In the next several weeks, the preinstalled Linux computer maker, System76, will have a brand new and much improved version of its popular Pangolin laptop on its shelves and ready to ship.
Posts published by “Christine Hall”
Christine Hall has been a journalist since 1971. In 2001, she began writing a weekly consumer computer column and started covering Linux and FOSS in 2002 after making the switch to GNU/Linux. Follow her on Twitter: @BrideOfLinux
The folks at OpenMandriva say that with this release, the new rolling release option, ROME, is ready enough for most use cases, although production users should wait for the "all clear."
This look at the open source Brave Browser is the first of five articles that FOSS Force will be running in January that will look at five web browsers that are alternatives to the dominate browsers, Google Chrome, Firefox, and Microsoft Edge. Next week we'll be taking an in-depth dive into Vivaldi.
System76 adds the availability of Intel's and AMD's latest while it's in the middle of a Halloween sale, sweetening the pot for those in the market for a high quality Linux computer.
Although Ubuntu 22.10, "Kinetic Kudu," is an interim release that will only be supported for nine months, it includes enough new features to perhaps cause some to drop the LTS they're using long enough to at least give it a try.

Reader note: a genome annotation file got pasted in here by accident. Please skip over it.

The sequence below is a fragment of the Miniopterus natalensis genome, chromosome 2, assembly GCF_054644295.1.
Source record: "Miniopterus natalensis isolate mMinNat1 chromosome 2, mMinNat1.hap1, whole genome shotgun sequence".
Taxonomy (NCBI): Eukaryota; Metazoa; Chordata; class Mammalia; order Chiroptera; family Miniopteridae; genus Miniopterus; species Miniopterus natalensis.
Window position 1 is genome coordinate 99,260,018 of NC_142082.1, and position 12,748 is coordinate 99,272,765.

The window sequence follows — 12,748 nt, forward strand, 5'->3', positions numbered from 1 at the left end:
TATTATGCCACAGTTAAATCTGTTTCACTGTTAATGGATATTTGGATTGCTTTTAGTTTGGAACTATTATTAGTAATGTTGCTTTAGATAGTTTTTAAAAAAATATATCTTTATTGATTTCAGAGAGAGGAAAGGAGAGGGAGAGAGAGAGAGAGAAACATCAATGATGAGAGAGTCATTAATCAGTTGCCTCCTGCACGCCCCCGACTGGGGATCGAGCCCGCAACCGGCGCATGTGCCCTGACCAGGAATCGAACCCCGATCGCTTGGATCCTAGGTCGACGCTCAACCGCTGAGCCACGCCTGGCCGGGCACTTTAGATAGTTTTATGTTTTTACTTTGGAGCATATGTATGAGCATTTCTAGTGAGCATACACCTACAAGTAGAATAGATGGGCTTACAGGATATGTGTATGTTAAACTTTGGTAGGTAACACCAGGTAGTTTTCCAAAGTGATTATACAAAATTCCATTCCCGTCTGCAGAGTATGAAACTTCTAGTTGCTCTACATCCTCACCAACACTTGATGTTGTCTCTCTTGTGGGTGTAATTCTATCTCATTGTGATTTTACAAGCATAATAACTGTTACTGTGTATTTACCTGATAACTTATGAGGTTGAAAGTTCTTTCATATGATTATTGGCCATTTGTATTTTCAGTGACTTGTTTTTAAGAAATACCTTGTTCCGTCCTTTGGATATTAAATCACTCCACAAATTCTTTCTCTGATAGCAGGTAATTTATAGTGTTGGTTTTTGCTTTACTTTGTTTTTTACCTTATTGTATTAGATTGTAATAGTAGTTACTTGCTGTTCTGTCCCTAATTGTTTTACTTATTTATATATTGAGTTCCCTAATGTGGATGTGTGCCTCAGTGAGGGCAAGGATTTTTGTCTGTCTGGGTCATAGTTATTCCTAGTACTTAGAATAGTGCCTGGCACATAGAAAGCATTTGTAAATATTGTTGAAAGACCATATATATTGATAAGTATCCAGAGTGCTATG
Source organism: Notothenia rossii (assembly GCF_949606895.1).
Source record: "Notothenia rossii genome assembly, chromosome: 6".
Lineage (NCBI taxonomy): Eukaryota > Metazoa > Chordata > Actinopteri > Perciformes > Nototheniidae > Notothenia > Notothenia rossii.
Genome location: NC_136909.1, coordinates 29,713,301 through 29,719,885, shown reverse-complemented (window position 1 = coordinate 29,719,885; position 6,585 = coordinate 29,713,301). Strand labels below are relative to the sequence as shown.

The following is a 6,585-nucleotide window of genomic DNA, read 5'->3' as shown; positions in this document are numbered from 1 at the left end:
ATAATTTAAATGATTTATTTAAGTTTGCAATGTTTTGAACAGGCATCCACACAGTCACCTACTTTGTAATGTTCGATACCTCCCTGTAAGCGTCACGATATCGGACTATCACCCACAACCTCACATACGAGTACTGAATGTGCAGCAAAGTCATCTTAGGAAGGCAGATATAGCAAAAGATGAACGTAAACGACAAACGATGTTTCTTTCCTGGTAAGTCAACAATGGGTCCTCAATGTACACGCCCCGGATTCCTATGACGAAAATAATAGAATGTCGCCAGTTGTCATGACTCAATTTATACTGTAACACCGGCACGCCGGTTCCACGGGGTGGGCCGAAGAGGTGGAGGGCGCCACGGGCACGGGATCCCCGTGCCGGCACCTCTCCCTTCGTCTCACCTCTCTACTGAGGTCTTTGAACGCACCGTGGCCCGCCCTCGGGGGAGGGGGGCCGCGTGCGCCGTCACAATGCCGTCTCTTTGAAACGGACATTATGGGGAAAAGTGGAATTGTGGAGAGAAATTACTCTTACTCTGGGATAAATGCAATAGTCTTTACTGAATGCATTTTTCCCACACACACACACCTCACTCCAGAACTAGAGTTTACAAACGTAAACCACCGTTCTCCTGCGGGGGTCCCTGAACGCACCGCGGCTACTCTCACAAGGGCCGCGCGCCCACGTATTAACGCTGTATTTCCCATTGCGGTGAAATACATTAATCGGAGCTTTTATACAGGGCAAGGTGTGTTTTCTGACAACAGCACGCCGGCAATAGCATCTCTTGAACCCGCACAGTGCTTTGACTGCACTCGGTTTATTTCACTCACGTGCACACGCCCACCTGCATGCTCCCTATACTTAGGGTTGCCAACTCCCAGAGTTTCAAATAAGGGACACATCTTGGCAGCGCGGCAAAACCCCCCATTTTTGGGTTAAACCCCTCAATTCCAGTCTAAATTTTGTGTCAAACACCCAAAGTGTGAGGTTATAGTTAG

Linux-focused computer maker System76 today announced updated options for its top tier Oryx Pro laptop that comes with Pop!_OS preinstalled.
With this election, AlmaLinux becomes the only major CentOS Linux replacement distribution to be solely owned and operated by its community of developers and users.
Despite largely being taken over to profit big tech companies, open source continues to be a positive influence in areas that matter.
In case you haven't noticed, FOSS Force now has an events calendar, and we want it to be the most complete open source events calendar you'll find anywhere! Here's how you can help.
Monday Morning: How a Command Prompt and Edlin Made Me a Computer Enthusiast
In which our heroine learns to park the heads on a Kaypro "portable," experiences word processing on a dumb terminal, and figures out how to keep her IBM XT from being rude to her.